GOOD


Between the years of 2006 and 2009, spending on the arts and music in New York City public schools went in the opposite direction of overall education spending. The former plummeted by nearly 70 percent, while the latter ballooned by nearly 20 percent, says a story in the New York Daily News. The figures are from a report by The Center for Arts Education.
By some measures, the result has been a reduction of arts classes. The percentage of high school students taking three or more arts classes dropped to 28% last year from 46% during the 2006 school year, Education Department data show. And only 39% of elementary school students met state arts education mandates.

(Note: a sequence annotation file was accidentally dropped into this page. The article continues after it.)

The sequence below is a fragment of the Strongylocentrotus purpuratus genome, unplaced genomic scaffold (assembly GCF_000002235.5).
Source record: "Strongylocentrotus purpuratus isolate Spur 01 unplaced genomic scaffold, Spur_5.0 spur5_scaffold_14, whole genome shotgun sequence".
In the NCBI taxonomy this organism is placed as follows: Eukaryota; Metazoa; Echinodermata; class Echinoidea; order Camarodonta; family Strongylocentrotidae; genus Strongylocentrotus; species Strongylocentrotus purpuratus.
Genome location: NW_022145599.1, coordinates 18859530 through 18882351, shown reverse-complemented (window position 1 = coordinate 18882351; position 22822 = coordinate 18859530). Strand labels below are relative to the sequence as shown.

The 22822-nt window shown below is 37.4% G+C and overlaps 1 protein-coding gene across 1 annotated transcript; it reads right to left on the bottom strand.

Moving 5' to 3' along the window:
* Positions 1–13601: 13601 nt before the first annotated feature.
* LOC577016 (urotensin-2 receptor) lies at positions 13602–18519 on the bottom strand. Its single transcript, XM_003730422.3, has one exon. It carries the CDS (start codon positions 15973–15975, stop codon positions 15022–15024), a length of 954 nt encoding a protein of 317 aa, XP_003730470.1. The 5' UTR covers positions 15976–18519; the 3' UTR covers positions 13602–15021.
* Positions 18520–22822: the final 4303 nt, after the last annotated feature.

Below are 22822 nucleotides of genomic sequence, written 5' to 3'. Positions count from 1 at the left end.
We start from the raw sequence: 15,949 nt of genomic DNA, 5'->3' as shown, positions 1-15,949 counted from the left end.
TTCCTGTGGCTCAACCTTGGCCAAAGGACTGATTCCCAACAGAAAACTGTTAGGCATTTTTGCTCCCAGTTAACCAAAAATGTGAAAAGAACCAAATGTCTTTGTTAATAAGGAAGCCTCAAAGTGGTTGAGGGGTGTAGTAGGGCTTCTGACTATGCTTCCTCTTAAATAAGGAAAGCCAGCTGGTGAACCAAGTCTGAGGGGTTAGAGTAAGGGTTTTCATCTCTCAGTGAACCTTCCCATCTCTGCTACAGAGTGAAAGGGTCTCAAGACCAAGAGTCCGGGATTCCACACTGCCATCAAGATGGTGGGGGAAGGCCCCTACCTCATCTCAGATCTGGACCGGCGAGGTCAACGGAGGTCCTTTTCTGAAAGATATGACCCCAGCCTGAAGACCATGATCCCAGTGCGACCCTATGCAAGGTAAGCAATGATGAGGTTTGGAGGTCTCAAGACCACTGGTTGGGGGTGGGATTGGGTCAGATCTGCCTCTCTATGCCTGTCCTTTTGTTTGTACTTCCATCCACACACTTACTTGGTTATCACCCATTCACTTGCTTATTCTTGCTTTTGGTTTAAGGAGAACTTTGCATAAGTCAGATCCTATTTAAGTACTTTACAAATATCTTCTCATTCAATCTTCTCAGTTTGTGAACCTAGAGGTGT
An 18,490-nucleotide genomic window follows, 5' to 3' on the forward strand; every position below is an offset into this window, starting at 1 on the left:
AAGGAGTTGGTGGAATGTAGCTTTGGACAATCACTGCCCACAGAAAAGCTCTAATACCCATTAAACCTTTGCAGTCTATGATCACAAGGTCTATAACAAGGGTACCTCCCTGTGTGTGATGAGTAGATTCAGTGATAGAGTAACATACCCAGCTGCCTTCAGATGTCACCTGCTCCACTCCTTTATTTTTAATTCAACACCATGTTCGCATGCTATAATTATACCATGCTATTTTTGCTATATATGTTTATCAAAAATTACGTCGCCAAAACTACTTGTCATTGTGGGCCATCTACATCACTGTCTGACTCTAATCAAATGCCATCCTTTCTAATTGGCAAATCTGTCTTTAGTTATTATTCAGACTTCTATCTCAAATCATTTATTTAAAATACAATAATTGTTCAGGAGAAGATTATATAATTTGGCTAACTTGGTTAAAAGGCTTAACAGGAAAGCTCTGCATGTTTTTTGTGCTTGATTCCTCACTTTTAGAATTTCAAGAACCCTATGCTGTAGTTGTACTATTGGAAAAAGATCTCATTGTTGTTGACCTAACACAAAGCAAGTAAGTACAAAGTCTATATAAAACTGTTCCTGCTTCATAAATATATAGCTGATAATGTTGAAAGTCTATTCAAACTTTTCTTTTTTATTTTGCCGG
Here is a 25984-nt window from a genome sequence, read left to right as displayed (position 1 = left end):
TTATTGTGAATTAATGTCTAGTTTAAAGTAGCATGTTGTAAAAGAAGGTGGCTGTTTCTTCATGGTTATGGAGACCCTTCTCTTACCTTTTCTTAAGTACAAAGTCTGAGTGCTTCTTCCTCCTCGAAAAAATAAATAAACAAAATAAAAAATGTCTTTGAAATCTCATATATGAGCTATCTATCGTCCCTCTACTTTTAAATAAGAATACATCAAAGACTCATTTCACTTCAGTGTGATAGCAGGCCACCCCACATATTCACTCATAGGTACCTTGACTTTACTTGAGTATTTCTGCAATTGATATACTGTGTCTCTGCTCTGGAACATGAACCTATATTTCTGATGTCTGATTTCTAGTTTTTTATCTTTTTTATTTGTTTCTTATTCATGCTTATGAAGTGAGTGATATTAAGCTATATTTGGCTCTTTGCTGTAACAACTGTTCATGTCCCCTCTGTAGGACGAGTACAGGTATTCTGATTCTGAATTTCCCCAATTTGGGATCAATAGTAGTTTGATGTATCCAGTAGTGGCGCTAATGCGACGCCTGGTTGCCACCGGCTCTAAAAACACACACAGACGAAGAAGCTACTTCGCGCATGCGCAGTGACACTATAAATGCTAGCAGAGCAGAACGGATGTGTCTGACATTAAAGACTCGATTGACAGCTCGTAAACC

Arts advocates say the drop is linked to the Education Department's 2007 decision to stop requiring principals to spend a specific amount of their budget on the arts.
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There's plenty of evidence that these classes are beneficial to students' overall development; and, frankly, they are the only classes these days where students have the opportunity to be creative. Despite those facts, these classes are often considered luxuries.
With more budget cuts on the horizon, what will become of the programs that are left?
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